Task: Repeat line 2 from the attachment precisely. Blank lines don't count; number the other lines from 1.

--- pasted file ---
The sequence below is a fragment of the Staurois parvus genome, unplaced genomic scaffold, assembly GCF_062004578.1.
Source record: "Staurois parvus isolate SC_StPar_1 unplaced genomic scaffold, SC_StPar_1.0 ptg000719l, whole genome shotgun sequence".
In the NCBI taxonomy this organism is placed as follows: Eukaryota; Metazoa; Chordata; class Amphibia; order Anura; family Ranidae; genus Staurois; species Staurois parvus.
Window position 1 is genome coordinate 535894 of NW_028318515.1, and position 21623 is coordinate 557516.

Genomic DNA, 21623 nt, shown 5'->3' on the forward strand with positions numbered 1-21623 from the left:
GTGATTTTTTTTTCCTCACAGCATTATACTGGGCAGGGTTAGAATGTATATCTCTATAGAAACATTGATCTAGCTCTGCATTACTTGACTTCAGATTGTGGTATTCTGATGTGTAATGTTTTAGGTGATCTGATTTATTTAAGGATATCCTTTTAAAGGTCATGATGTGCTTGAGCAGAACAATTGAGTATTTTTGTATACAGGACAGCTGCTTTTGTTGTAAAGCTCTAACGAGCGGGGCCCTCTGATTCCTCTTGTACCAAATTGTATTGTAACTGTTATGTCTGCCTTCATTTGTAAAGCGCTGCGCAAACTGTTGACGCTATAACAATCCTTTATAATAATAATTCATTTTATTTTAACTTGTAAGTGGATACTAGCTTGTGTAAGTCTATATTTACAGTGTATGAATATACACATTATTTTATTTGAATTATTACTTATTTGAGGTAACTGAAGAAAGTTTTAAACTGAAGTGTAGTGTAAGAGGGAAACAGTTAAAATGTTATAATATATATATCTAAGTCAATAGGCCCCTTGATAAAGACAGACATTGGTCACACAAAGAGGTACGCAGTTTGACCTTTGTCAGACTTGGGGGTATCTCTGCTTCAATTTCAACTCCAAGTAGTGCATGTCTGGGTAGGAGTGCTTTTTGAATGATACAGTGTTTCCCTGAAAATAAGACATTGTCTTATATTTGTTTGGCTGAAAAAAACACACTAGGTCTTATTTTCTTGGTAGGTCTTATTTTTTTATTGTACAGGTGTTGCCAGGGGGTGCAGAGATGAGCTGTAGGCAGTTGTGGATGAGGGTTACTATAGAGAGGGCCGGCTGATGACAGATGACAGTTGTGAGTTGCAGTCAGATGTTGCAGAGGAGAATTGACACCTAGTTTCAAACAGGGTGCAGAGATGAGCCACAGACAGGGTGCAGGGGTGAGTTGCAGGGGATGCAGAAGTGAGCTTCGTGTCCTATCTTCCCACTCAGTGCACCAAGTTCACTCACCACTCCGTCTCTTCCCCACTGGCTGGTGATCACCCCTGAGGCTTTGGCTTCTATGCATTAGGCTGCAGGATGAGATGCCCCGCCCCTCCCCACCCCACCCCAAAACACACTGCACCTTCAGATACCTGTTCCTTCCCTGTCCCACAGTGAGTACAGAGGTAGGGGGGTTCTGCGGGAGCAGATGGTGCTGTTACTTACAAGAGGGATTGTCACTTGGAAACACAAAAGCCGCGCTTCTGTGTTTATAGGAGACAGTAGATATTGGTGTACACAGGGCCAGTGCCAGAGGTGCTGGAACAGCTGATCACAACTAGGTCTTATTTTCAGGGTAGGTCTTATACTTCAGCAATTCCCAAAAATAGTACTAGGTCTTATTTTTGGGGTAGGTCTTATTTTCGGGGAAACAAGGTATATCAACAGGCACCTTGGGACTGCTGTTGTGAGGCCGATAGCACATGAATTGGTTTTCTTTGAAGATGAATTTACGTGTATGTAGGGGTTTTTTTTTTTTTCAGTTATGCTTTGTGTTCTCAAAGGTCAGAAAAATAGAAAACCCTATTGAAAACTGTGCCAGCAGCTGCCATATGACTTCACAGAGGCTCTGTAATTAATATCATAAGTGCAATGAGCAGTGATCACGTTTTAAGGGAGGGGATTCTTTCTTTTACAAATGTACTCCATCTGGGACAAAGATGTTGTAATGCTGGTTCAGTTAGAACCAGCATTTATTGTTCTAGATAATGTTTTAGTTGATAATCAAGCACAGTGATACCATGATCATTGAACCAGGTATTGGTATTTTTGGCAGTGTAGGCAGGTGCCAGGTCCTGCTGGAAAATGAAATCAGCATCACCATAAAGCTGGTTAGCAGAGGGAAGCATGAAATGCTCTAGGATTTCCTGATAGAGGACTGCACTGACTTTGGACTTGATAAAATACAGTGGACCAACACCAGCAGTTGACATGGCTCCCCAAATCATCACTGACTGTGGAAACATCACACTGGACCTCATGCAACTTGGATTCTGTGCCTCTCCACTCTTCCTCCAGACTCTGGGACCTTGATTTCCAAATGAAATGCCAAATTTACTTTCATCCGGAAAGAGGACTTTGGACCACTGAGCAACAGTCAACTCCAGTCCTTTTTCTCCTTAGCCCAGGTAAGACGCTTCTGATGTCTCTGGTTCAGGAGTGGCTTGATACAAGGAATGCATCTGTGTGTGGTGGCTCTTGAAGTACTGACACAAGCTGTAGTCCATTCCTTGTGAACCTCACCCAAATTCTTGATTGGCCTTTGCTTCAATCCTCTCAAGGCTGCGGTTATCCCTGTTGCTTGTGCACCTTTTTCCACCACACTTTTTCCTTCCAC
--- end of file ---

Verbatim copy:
Source record: "Staurois parvus isolate SC_StPar_1 unplaced genomic scaffold, SC_StPar_1.0 ptg000719l, whole genome shotgun sequence".